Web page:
The Biblical Wheat Experiment

by Brenda Ervin

Very truly, I tell you, unless a grain of wheat falls into the earth and dies, it remains just a single grain; but if it dies, it bears much fruit.” These words from John 12:24 inspired Tecumseh, Michigan, mill owner Perry Hayden to take one of the biggest risks of his life, the Dynamic Kernels Wheat Tithing Experiment.

In 1940, 360 “sturdy Bald Rock wheat seeds” were planted in a plot of ground measuring 4 feet by 4 feet. The early steps of this epic test, officially named Dynamic Kernels, were bathed in prayer by Perry Hayden and his family. The initial goal was to see how much one kernel of wheat could produce over time. A devoted tither, Hayden’s main objective was to tithe from the produce of each harvest.

The first crop was successfully harvested, cut with a hand sickle on August 18, 1941. Family members harvested the 18,000 kernels and carefully separated them from the chaff – a process called threshing. “This first harvest provided 50 times the original amount of wheat,” said Hayden. “Enough to almost fill a quart fruit jar.” Out of the 50 cubic inches of wheat from the first harvest, 5 cubic inches were tithed to Hayden’s local church. Bolstered by the initial success, Hayden meticulously planned for the second harvest.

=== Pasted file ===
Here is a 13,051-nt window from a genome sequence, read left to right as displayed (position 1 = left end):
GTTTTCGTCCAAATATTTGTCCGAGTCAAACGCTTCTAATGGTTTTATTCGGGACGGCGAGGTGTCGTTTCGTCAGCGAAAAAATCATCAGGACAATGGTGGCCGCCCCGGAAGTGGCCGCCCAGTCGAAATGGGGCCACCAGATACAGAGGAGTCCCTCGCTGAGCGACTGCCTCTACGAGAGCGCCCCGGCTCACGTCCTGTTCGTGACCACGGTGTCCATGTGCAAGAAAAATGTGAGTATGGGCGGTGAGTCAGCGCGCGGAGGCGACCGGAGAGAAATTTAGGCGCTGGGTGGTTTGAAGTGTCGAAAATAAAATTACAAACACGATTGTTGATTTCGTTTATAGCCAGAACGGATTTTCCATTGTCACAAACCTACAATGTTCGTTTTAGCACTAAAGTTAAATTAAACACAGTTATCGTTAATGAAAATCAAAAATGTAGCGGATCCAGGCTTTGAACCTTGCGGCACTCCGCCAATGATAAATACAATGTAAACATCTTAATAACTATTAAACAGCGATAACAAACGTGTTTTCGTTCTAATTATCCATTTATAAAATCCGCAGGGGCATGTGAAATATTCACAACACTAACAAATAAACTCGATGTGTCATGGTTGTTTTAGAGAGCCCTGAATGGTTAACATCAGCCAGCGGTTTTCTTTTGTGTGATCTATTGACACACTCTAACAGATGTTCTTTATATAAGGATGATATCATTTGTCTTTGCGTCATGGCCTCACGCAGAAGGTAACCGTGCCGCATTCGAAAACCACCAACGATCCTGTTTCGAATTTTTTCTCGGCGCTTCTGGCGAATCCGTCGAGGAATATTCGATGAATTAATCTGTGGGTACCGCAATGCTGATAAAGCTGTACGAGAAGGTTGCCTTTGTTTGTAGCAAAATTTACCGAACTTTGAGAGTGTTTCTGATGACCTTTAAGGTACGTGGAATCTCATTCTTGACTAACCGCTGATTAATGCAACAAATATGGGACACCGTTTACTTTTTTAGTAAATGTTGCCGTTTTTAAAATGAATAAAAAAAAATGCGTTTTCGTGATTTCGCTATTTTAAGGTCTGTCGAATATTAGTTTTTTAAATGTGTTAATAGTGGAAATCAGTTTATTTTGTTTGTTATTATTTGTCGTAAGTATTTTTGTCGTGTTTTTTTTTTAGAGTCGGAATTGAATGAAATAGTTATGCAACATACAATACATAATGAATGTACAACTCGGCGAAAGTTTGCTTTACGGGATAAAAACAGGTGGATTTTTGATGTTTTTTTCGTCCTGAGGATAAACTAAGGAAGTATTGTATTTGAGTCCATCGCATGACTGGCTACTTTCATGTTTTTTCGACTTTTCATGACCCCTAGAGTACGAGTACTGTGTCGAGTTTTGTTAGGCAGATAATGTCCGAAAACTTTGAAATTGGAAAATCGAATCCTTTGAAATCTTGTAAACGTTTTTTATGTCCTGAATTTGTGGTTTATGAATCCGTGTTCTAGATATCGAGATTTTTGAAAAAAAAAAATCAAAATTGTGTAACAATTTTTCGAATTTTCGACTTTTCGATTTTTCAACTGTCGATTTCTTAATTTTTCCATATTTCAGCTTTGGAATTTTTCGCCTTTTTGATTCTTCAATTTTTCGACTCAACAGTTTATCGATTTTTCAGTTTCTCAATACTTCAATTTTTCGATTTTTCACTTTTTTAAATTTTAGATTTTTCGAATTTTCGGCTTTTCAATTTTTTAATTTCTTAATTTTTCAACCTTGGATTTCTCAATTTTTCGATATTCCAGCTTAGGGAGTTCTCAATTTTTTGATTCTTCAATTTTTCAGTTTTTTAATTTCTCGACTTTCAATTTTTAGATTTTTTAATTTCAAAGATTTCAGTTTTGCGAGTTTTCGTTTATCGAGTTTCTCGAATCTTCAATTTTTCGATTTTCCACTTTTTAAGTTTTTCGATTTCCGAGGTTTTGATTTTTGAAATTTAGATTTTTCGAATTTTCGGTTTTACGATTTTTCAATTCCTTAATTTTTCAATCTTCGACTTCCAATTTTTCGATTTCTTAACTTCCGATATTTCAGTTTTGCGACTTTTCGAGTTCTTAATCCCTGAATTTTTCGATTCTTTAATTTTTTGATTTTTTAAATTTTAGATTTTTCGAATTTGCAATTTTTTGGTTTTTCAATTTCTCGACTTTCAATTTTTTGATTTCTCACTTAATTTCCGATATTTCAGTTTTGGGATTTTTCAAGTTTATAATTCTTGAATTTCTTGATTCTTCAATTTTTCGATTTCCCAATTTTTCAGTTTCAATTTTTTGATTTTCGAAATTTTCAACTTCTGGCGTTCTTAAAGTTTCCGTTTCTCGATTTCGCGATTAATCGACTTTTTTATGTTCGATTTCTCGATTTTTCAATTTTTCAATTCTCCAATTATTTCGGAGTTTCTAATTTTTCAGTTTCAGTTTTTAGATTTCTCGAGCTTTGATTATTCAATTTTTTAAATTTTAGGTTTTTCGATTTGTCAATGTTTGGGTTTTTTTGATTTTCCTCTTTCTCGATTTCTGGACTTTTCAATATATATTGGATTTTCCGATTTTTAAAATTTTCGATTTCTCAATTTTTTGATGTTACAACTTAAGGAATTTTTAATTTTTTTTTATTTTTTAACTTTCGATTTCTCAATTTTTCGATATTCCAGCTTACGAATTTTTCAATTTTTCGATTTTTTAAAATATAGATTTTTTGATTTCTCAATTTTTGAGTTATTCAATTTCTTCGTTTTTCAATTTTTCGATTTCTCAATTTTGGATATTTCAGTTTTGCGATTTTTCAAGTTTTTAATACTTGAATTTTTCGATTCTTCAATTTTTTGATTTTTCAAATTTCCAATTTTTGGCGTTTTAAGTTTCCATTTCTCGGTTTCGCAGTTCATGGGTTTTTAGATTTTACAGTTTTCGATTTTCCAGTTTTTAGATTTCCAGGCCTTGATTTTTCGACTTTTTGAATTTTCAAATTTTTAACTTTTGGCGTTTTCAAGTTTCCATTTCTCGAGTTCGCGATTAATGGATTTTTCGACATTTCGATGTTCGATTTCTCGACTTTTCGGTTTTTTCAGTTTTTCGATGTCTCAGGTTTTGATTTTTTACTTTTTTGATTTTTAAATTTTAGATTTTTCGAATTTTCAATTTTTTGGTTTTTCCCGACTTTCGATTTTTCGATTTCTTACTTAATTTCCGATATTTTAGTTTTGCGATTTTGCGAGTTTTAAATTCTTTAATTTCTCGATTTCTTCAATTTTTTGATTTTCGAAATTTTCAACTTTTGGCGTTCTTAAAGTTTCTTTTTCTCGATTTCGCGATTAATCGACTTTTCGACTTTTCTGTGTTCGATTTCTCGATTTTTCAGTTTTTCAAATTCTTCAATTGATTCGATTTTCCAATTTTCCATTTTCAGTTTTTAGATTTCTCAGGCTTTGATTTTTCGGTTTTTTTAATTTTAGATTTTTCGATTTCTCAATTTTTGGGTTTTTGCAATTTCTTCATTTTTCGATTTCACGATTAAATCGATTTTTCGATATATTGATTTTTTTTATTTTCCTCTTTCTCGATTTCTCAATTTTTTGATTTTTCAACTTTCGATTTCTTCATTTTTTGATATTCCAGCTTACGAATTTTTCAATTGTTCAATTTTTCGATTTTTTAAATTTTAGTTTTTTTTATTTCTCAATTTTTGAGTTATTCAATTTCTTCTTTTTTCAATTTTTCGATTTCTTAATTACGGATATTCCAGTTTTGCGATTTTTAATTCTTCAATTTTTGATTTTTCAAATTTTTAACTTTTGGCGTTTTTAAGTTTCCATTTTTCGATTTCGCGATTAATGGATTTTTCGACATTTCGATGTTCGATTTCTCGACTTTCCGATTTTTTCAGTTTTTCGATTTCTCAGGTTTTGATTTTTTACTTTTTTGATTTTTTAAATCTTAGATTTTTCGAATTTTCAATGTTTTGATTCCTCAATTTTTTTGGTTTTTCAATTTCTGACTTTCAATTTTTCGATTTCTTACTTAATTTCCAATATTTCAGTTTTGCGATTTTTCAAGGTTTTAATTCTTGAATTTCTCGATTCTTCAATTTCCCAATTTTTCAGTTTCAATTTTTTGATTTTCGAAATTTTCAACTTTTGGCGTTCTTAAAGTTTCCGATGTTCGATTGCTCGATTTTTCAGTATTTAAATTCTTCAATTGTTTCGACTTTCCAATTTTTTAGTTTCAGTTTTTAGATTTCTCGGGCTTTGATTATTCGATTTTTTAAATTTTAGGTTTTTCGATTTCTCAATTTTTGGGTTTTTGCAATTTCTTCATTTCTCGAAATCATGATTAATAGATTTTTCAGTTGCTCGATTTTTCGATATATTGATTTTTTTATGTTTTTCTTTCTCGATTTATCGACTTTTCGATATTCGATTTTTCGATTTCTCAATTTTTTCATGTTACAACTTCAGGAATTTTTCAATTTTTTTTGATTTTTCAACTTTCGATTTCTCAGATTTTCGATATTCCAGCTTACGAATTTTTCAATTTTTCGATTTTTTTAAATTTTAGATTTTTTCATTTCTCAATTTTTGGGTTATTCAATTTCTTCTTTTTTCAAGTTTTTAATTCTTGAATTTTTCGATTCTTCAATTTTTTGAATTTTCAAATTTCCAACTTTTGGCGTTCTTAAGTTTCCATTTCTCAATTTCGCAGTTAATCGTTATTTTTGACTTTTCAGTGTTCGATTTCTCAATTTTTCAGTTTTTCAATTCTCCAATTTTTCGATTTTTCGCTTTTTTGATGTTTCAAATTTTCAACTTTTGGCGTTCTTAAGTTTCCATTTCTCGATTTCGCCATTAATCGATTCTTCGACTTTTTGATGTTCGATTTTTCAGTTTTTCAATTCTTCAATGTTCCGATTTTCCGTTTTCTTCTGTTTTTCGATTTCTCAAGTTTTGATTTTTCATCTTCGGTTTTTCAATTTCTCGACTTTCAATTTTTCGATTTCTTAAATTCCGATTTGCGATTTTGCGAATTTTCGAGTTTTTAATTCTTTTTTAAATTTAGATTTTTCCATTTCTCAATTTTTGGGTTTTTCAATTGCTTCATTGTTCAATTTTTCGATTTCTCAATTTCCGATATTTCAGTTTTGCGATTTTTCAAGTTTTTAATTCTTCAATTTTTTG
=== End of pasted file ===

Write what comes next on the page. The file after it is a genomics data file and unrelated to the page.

During this time, Detroit automobile manufacturer Henry Ford read an article about Dynamic Kernels and soon became personally involved. Born in 1863, Ford grew up on a farm and despite his international fame remained a farm boy at heart. He invested much of his life and resources in his love of agriculture, resulting in numerous innovations. Besides his many conversations with Hayden, he also loaned antique farm vehicles for harvests from his Greenfield Village and Henry Ford Museum. He also physically participated in Dynamic Kernels. During one harvest celebration, Ford, then in his 80s,  cut the wheat with a scythe and delighted in sowing seeds in the field by hand at the next planting.